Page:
- "Twitter removes French anti-Semitic tweets". BBC News. October 19, 2012. Archived from the original on October 19, 2012. Retrieved October 19, 2012.
- "CrypTweet encrypts Twitter direct messages – CSO | The Resource for Data Security Executives". CSO. February 21, 2012. Retrieved July 23, 2012.
- "CrypTweet: Experimental Twitter Encryption". Plexusproject.org. Retrieved July 23, 2012.
- Bilton, Nick (May 17, 2012). "Twitter Implements Do Not Track Privacy Option". The New York Times. Retrieved May 26, 2012.
- Rory Carroll in Los Angeles (August 9, 2012). "Fake Twitter accounts may be driving up Mitt Romney's follower number | World news | guardian.co.uk". London: Guardian. Retrieved August 16, 2012.
- SAMUELSOHN, DARREN (June 11, 2014). "Pols have a #fakefollower problem". POLTICO. Retrieved June 16, 2014.
- Lotan, Gilad (May 31, 2014). "Op-Ed Mining Twitter gold, at five bucks a pop". Los Angeles Times. Retrieved June 16, 2014.
- WOOLLACOTT, Emma. "Why fake Twitter accounts are a political problem". New Statesman. Retrieved June 16, 2014.
- "Twitter Warns news Organisations Amid Syrian Hacking Attacks". Descrier. April 30, 2013. Retrieved April 30, 2013.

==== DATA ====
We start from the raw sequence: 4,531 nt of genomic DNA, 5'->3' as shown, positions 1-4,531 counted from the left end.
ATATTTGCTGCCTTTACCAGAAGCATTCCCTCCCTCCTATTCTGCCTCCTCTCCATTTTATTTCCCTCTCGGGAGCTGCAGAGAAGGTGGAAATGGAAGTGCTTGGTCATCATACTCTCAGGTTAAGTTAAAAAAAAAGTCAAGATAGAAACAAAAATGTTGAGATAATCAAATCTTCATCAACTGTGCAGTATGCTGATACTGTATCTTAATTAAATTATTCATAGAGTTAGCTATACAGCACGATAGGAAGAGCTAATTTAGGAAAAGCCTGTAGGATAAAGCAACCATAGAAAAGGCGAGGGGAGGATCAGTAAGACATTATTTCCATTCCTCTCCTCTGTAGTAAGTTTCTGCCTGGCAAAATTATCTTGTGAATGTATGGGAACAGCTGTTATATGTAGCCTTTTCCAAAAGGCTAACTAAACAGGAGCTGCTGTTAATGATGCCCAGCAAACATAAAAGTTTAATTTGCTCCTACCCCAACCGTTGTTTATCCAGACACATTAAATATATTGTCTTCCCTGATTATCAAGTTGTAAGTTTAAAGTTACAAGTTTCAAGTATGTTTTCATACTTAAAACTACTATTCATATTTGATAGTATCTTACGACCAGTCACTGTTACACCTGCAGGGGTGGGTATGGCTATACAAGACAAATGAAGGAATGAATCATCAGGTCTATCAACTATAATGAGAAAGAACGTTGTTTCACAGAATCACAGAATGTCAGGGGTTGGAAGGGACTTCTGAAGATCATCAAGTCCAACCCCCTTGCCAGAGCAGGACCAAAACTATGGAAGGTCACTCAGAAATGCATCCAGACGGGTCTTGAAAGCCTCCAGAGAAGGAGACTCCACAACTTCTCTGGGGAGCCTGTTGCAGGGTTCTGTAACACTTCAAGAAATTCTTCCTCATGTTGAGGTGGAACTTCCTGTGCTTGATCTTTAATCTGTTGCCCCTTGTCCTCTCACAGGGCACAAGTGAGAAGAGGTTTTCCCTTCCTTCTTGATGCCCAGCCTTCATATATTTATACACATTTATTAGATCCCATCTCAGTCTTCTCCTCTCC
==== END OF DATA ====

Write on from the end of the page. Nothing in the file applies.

- Rodriguez, Salvador (May 23, 2013). "Twitter adds two-step verification option to help fend off hackers". latimes.com. Retrieved June 10, 2013.
- "Twitter's Tony Wang issues apology to abuse victims", BBC News, August 3, 2013. Retrieved August 3, 2013.
- Of Pride, Prejudice and Harassment on Twitter New York Times, August 3, 2013. Retrieved August 3, 2013.
- > Falsified tweets — including sexually explicit and drug-related messages — were sent from these accounts.er-uproar-over-rape-bomb-threats/ "Twitter updates its rules for users, after uproar over rape, bomb threats", CNET, August 3, 2013. Retrieved August 3, 2013.
- Twitter abuse: man arrested in Bristol BBC News, August 7, 2013. Retrieved August 7, 2013.
- "Twitter Is Trying to Block Images of James Foley's Death". Yahoo! Tech. August 20, 2014. Retrieved September 6, 2014.
- "Twitter policy on media concerning a deceased user" Nu Wexler on Twitter, August 19, 2014.
- "Twitter announces sweeping update to reporting, blocking tools". Ars Technica.
- "Building a safer Twitter".
- "Twitter unveils new tools to fight harassment".
- "Twitter Gives Harassed Users a Little Ammo".
- Fahad Saleem. "Twitter Inc (TWTR) Could Use Gamergate Autoblocker Model To Block Millions of Fake Accounts?". TechInsider.